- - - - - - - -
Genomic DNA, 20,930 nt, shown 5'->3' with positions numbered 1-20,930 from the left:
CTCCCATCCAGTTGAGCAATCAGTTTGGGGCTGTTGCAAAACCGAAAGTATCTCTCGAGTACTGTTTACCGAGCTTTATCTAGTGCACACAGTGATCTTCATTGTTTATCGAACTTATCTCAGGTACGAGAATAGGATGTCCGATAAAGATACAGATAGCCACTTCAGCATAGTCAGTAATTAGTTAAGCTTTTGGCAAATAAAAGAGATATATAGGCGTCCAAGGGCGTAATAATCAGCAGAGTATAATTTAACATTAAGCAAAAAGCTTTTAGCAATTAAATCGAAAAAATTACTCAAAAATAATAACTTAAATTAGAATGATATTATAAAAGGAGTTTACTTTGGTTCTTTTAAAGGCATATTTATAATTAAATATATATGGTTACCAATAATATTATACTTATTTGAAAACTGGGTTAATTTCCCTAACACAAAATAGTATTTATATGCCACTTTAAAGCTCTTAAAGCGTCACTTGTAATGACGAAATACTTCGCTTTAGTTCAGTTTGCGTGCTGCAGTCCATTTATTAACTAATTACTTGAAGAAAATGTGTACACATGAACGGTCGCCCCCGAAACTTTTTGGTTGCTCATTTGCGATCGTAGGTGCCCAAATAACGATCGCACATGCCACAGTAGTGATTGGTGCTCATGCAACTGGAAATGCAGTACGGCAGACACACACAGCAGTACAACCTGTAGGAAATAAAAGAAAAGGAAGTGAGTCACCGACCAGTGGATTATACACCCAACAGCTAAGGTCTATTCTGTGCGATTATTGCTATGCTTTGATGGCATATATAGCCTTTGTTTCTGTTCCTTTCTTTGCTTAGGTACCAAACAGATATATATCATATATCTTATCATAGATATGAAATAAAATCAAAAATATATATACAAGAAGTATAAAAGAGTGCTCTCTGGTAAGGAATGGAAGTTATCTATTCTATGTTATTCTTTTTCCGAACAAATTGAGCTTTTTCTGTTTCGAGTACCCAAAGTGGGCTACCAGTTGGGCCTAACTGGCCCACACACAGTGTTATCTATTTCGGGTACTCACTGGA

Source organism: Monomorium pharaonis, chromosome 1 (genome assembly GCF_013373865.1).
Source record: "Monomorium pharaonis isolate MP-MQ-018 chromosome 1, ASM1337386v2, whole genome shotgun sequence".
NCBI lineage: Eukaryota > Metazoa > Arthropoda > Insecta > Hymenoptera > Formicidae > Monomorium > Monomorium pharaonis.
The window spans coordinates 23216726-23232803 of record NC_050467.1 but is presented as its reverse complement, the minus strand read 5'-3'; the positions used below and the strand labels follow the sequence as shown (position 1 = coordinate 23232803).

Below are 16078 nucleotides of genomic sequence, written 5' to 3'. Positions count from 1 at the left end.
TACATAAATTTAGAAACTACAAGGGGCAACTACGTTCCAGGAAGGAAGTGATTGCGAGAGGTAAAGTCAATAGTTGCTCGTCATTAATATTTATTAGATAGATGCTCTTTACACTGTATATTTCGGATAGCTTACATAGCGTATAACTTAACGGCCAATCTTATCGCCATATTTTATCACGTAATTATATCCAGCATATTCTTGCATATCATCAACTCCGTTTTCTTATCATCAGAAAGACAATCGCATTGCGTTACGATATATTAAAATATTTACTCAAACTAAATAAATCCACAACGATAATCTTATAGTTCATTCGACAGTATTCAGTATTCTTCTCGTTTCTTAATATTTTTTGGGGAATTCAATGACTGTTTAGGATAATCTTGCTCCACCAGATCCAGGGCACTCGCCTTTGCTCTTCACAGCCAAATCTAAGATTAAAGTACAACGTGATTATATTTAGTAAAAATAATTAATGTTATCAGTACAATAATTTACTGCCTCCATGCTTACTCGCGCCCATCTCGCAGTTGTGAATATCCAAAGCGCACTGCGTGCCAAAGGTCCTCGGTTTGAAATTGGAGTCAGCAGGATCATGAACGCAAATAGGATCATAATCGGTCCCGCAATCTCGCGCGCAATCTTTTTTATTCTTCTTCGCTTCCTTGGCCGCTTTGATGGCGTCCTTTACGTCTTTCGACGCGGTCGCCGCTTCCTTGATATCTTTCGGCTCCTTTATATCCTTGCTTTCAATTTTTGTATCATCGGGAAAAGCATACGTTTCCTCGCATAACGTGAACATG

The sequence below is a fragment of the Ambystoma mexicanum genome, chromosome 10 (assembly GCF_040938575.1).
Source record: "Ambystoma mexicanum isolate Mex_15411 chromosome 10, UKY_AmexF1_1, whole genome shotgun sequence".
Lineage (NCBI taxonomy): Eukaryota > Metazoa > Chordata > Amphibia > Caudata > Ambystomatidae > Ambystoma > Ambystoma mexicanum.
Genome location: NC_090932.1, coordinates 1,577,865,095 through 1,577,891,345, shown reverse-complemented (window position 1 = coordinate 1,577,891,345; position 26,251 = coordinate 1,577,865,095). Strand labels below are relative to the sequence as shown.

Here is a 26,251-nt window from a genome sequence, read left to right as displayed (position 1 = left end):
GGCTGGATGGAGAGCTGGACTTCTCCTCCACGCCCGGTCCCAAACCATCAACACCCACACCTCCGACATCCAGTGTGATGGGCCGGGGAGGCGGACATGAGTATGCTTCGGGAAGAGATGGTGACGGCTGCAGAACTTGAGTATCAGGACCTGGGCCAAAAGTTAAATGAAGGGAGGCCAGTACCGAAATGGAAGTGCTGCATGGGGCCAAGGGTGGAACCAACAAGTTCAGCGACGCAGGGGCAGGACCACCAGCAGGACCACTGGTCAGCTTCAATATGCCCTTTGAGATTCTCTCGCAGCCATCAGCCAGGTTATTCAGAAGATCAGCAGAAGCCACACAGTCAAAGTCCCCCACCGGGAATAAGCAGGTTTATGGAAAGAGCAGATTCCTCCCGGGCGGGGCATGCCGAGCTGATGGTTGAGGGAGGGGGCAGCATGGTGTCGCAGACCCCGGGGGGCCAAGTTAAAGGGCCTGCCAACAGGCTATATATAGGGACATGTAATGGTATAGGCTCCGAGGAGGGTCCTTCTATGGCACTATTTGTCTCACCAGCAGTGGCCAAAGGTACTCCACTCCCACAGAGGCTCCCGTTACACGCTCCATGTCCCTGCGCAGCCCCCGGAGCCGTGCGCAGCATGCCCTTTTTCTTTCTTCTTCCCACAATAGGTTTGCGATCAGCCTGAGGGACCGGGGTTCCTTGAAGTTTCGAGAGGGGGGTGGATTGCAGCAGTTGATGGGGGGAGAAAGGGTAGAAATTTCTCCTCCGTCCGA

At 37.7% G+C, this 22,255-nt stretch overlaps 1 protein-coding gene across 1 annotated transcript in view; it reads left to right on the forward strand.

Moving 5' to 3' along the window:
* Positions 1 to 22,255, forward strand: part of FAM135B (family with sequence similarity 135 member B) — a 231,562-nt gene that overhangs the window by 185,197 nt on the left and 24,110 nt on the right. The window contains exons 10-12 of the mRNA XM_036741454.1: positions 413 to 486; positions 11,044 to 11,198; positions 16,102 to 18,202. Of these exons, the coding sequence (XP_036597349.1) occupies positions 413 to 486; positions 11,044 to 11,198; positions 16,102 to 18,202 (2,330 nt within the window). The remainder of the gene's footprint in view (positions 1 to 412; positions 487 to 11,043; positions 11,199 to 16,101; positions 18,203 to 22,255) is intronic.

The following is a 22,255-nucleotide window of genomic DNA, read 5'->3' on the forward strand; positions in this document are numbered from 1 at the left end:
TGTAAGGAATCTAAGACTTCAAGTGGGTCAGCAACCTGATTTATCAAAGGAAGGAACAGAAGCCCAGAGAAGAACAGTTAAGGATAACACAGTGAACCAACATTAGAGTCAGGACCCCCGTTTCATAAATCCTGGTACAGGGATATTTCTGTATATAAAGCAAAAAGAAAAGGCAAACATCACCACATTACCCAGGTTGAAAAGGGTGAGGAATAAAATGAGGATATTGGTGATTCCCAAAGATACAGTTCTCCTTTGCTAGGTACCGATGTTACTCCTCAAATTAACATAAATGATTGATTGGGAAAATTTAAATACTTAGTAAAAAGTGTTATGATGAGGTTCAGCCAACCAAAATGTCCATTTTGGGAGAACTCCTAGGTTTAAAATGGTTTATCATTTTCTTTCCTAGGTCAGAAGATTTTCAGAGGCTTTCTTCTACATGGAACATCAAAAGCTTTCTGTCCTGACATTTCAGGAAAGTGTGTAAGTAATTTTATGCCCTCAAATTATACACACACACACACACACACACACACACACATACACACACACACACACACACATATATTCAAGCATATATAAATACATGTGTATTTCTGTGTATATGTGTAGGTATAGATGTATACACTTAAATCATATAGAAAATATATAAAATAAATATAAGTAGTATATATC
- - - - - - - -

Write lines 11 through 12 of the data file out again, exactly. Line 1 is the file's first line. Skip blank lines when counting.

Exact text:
Lineage (NCBI taxonomy): Eukaryota > Metazoa > Chordata > Amphibia > Caudata > Ambystomatidae > Ambystoma > Ambystoma mexicanum.
Genome location: NC_090932.1, coordinates 1,577,865,095 through 1,577,891,345, shown reverse-complemented (window position 1 = coordinate 1,577,891,345; position 26,251 = coordinate 1,577,865,095). Strand labels below are relative to the sequence as shown.